Plenty to fear from Little Master Tendulkar
It is a measure of Sachin Tendulkar's greatness that he produces his best performances when pitted against the best opposition, and in this case, it will be Australia.
It is a measure of Sachin Tendulkar's greatness that he produces his best performances when pitted against the best opposition, and in this case, it will be Australia. Tendulkar has made more runs per innings (60.60) against Australia than against any other major Test team, and the Aussies have been the leading Test team through much of his 22-year Test career, reports The Age.
Tendulkar first played in Australia in 1991, as an 18-year-old, three years into his career, and compiled 148 not out in his third Test of the tour at the SCG in January 1992.
The Little Master plundered the bowling of first-game leg-spinner Shane Warne (1-150) and co. in a 196-run partnership with Ravi Shastri (206). In nine knocks in that series, Sachin made less than 40 seven times. But the two tons (he added 114 in a 300-run loss in the fifth Test at then-bouncy Perth) showcased his quality, and ability to adapt to varied conditions.
The Sydney pitch in those days turned sharply, and Australia often played two spinners for the only time in series. And Perth was still a fast, bouncy surface that favoured pace men. Totally different batting techniques were required at the two venues, and Tendulkar mastered both. His balanced, efficient style, reliant on timing, rather than extensive footwork, meant he played the ball late, and could cope with movement.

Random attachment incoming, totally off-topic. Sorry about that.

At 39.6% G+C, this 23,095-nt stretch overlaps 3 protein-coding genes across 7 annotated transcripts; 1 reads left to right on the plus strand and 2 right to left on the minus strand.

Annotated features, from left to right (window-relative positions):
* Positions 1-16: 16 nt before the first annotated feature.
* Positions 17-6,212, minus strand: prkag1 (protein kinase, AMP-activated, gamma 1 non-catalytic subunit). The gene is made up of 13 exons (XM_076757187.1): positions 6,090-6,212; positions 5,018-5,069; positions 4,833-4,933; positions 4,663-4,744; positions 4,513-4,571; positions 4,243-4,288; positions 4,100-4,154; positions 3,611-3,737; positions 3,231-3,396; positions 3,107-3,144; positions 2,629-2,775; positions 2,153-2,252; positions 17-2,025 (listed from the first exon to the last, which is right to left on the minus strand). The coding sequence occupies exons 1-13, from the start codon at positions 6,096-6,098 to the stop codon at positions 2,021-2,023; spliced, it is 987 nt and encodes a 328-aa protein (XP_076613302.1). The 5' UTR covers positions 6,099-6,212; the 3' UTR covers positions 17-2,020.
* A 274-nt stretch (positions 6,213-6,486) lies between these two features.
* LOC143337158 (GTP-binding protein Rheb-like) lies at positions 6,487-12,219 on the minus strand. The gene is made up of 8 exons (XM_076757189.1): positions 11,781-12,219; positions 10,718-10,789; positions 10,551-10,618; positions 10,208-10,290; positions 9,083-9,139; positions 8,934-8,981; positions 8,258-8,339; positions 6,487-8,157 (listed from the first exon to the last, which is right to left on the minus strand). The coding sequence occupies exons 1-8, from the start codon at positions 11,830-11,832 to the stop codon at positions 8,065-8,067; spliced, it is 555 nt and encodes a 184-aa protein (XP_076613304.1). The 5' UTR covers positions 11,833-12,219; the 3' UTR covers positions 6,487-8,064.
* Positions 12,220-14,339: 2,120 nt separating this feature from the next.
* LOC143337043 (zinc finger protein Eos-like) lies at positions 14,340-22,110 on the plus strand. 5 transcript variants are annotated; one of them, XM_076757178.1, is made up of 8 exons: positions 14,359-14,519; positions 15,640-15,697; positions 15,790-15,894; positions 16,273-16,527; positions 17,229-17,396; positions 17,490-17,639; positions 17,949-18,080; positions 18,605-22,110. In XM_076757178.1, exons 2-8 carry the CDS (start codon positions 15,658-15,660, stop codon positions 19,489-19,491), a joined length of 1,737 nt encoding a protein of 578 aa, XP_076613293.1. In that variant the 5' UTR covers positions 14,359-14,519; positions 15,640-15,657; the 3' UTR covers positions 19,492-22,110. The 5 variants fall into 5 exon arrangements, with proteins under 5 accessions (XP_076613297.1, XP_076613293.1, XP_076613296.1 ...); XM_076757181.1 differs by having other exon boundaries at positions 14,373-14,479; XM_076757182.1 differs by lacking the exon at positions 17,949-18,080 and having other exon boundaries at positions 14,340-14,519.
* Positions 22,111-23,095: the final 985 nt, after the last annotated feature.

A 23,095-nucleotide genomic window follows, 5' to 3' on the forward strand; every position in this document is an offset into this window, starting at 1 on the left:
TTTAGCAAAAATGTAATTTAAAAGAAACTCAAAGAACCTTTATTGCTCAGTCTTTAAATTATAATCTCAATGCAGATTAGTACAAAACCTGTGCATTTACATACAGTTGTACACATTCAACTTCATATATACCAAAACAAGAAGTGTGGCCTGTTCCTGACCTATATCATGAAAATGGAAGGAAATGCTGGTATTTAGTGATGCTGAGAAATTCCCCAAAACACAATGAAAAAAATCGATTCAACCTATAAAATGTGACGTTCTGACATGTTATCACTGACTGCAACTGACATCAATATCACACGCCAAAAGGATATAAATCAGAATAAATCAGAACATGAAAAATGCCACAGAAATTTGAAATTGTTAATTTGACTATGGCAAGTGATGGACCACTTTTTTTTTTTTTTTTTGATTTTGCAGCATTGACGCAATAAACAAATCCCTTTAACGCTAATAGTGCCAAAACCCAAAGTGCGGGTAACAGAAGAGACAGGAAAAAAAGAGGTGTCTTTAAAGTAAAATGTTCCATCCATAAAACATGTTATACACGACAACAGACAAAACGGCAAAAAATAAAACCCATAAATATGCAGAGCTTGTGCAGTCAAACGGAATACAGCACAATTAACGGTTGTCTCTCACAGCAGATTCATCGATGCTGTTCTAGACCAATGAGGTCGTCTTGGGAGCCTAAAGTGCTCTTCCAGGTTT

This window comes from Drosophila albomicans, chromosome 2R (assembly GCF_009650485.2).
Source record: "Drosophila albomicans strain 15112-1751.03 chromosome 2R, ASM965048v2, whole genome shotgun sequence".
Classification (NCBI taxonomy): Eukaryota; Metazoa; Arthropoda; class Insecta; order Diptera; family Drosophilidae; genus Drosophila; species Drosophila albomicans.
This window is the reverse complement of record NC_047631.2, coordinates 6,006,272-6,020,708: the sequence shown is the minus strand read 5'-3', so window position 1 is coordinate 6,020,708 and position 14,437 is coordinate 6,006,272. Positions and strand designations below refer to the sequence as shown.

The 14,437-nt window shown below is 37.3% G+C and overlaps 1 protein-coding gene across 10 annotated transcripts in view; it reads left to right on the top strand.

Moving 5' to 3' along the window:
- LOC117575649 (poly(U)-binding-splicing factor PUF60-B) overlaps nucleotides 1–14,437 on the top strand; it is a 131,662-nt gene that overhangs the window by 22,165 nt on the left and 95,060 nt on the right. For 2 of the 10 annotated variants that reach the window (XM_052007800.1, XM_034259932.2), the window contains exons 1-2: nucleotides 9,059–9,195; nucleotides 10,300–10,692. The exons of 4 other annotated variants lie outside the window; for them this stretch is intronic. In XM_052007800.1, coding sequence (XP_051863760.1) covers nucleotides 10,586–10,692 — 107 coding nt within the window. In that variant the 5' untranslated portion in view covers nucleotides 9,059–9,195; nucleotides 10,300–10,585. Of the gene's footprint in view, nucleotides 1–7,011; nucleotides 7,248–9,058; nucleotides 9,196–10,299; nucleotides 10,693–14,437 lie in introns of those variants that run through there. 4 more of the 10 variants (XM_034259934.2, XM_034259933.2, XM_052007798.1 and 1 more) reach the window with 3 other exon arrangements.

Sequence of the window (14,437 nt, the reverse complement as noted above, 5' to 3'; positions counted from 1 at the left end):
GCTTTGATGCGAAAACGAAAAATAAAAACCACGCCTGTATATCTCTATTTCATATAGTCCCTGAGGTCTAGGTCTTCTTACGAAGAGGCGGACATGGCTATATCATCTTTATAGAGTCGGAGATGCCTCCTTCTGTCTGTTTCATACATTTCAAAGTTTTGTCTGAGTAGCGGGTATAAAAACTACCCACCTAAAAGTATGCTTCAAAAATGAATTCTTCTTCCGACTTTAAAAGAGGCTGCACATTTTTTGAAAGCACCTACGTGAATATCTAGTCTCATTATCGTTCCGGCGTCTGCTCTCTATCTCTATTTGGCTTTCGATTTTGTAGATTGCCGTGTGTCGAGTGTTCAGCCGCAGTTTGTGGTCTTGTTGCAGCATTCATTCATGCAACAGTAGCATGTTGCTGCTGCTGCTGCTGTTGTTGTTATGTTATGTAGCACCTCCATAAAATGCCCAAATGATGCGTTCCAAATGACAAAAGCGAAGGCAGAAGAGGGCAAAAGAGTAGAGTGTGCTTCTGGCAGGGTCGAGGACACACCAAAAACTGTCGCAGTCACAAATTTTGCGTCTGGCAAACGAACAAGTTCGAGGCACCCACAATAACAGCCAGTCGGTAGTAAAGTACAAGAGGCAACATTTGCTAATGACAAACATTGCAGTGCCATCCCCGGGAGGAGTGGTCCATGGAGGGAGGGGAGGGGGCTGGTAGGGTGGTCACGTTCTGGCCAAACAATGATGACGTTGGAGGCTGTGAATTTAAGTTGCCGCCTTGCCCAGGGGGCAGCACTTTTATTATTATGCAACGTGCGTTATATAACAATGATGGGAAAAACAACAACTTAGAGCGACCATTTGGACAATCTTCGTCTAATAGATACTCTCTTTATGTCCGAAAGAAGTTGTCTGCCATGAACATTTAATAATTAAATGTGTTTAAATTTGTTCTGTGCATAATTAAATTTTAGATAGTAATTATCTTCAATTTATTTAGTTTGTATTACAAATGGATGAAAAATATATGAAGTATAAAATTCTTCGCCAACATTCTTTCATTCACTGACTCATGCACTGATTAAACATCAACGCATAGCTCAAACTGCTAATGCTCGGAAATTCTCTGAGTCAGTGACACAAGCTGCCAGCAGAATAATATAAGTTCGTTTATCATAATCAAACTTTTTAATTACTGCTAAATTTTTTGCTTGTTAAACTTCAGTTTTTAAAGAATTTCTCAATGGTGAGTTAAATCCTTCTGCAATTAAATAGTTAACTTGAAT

The pattern established in that first series against Australia has continued throughout Sachin's career - either get him out cheaply (he has been out for less than 20 in 41% of his innings, a relatively high figure for such a great player) - or suffer major consequences.
Once Tendulkar is on top of the bowling, he is insatiable, not easily satisfied by reaching three figures, and almost impossible to dismiss. Of the 10 centuries, he has scored against the Aussies in 29 Tests, he end up not out in four of them, and most became monstrous epics: 148*, 114, 155*, 177, 116, 126, 241*, 154*, 153, 109, 214. However, given his stellar record down under, it would be a foolhardy fan to bet against the Little Master plundering the Aussies yet again.
Sign up for all the latest news, top galleries and trending videos from Mid-day.comSubscribe
Dhanraj Pillay relives Indian Hockey's dream run of 1998!